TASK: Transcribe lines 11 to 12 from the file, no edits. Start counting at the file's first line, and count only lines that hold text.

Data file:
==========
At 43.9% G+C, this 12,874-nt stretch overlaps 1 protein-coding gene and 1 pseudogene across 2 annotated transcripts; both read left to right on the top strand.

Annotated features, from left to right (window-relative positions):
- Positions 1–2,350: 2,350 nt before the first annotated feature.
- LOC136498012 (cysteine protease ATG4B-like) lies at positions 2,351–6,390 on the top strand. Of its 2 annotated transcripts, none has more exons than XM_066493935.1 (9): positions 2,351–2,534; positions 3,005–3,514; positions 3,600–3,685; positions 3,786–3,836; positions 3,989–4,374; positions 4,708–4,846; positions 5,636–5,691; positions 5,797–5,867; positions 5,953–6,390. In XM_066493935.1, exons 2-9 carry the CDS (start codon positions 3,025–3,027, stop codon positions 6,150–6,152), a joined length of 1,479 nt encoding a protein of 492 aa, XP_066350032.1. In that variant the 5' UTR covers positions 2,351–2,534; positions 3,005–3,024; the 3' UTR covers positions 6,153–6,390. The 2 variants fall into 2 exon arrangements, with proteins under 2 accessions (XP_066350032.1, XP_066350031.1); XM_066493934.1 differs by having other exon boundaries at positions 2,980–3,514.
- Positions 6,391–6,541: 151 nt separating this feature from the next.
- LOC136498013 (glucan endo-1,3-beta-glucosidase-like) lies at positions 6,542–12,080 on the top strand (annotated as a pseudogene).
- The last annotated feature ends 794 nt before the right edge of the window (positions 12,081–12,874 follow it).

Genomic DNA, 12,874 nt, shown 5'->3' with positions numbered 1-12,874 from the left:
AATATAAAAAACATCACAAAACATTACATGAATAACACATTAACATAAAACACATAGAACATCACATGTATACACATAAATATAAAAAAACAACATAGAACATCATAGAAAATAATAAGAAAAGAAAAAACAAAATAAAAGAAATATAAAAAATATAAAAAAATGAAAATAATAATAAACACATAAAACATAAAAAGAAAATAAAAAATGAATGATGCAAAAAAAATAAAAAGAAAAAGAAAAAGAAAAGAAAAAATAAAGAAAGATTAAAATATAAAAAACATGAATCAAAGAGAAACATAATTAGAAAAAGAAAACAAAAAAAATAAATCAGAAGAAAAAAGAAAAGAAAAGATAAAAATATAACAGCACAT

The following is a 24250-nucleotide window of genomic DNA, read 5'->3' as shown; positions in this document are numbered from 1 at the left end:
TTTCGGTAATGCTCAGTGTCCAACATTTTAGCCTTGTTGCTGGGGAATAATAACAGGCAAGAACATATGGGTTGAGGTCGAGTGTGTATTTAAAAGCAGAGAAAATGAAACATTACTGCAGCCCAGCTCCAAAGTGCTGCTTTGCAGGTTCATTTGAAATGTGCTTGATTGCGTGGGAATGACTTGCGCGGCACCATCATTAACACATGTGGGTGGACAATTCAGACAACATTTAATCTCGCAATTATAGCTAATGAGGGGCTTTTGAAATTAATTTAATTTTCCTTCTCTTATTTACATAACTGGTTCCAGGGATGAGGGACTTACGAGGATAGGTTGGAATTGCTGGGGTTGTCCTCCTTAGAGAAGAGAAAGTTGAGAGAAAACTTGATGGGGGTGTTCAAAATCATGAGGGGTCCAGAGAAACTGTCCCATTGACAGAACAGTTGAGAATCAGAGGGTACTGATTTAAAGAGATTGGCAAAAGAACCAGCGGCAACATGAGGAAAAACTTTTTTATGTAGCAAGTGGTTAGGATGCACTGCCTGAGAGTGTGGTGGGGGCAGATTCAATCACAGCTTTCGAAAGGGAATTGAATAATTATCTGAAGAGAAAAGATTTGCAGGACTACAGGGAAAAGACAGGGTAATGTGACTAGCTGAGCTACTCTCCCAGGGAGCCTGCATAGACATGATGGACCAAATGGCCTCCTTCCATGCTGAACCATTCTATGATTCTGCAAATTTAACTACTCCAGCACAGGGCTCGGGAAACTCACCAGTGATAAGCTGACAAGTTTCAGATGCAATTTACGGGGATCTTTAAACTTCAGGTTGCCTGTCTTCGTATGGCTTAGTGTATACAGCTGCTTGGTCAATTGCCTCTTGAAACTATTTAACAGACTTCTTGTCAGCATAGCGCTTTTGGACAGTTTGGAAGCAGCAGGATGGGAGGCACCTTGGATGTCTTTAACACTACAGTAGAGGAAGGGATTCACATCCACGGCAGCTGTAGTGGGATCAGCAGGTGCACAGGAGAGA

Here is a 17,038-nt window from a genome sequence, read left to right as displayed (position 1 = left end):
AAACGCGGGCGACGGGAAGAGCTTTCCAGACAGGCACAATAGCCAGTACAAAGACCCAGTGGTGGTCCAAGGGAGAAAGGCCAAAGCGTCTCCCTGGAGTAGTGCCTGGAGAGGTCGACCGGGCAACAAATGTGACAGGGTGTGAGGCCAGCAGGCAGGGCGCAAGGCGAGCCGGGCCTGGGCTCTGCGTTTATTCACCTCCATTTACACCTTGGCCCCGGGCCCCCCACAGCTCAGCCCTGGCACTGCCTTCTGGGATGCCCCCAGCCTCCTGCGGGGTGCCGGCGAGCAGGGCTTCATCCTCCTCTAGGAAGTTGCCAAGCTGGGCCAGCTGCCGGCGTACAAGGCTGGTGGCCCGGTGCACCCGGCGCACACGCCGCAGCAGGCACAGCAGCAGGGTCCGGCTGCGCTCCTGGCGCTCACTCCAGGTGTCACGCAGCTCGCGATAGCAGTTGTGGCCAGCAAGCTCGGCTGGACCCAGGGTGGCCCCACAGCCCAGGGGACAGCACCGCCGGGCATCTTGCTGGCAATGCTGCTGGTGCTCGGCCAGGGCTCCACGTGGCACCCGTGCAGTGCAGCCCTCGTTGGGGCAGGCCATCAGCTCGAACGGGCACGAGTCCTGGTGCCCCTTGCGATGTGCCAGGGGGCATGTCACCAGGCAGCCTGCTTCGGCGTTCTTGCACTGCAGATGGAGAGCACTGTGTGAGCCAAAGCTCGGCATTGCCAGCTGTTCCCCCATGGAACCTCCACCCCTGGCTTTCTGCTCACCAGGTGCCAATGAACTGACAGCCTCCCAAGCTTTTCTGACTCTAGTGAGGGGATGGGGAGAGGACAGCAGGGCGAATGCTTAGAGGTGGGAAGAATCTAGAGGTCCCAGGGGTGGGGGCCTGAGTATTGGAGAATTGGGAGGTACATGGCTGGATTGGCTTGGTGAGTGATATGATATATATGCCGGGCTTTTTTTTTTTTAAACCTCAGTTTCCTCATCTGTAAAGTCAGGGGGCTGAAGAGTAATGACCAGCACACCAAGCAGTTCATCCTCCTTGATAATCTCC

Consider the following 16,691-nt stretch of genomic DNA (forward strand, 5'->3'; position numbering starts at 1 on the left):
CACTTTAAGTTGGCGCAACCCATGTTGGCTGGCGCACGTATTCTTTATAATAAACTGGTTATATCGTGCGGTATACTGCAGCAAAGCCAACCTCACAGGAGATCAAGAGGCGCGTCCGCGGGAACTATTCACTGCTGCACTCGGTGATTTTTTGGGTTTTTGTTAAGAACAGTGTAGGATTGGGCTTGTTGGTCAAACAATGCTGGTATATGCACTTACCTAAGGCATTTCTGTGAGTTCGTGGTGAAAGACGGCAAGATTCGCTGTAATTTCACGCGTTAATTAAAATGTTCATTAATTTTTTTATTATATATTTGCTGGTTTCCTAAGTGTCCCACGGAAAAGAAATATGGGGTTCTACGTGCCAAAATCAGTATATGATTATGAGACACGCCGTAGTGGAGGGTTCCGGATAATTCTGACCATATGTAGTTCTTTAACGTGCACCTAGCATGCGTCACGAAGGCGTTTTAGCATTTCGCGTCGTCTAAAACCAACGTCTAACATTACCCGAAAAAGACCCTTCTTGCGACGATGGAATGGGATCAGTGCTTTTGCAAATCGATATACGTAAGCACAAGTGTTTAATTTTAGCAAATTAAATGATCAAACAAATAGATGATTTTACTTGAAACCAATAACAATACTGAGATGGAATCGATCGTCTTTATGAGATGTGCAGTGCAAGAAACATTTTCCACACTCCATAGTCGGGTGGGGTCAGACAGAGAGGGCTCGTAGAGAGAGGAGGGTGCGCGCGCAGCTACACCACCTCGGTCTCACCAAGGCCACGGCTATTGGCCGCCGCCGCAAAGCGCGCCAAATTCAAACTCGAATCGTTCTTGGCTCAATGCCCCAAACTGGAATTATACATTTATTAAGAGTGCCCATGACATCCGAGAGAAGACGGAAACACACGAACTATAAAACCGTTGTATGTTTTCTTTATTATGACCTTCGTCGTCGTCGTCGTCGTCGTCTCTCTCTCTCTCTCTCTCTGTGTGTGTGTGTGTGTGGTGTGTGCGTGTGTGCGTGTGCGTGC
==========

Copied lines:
TTTCGGTAATGCTCAGTGTCCAACATTTTAGCCTTGTTGCTGGGGAATAATAACAGGCAAGAACATATGGGTTGAGGTCGAGTGTGTATTTAAAAGCAGAGAAAATGAAACATTACTGCAGCCCAGCTCCAAAGTGCTGCTTTGCAGGTTCATTTGAAATGTGCTTGATTGCGTGGGAATGACTTGCGCGGCACCATCATTAACACATGTGGGTGGACAATTCAGACAACATTTAATCTCGCAATTATAGCTAATGAGGGGCTTTTGAAATTAATTTAATTTTCCTTCTCTTATTTACATAACTGGTTCCAGGGATGAGGGACTTACGAGGATAGGTTGGAATTGCTGGGGTTGTCCTCCTTAGAGAAGAGAAAGTTGAGAGAAAACTTGATGGGGGTGTTCAAAATCATGAGGGGTCCAGAGAAACTGTCCCATTGACAGAACAGTTGAGAATCAGAGGGTACTGATTTAAAGAGATTGGCAAAAGAACCAGCGGCAACATGAGGAAAAACTTTTTTATGTAGCAAGTGGTTAGGATGCACTGCCTGAGAGTGTGGTGGGGGCAGATTCAATCACAGCTTTCGAAAGGGAATTGAATAATTATCTGAAGAGAAAAGATTTGCAGGACTACAGGGAAAAGACAGGGTAATGTGACTAGCTGAGCTACTCTCCCAGGGAGCCTGCATAGACATGATGGACCAAATGGCCTCCTTCCATGCTGAACCATTCTATGATTCTGCAAATTTAACTACTCCAGCACAGGGCTCGGGAAACTCACCAGTGATAAGCTGACAAGTTTCAGATGCAATTTACGGGGATCTTTAAACTTCAGGTTGCCTGTCTTCGTATGGCTTAGTGTATACAGCTGCTTGGTCAATTGCCTCTTGAAACTATTTAACAGACTTCTTGTCAGCATAGCGCTTTTGGACAGTTTGGAAGCAGCAGGATGGGAGGCACCTTGGATGTCTTTAACACTACAGTAGAGGAAGGGATTCACATCCACGGCAGCTGTAGTGGGATCAGCAGGTGCACAGGAGAGA

Here is a 17,038-nt window from a genome sequence, read left to right as displayed (position 1 = left end):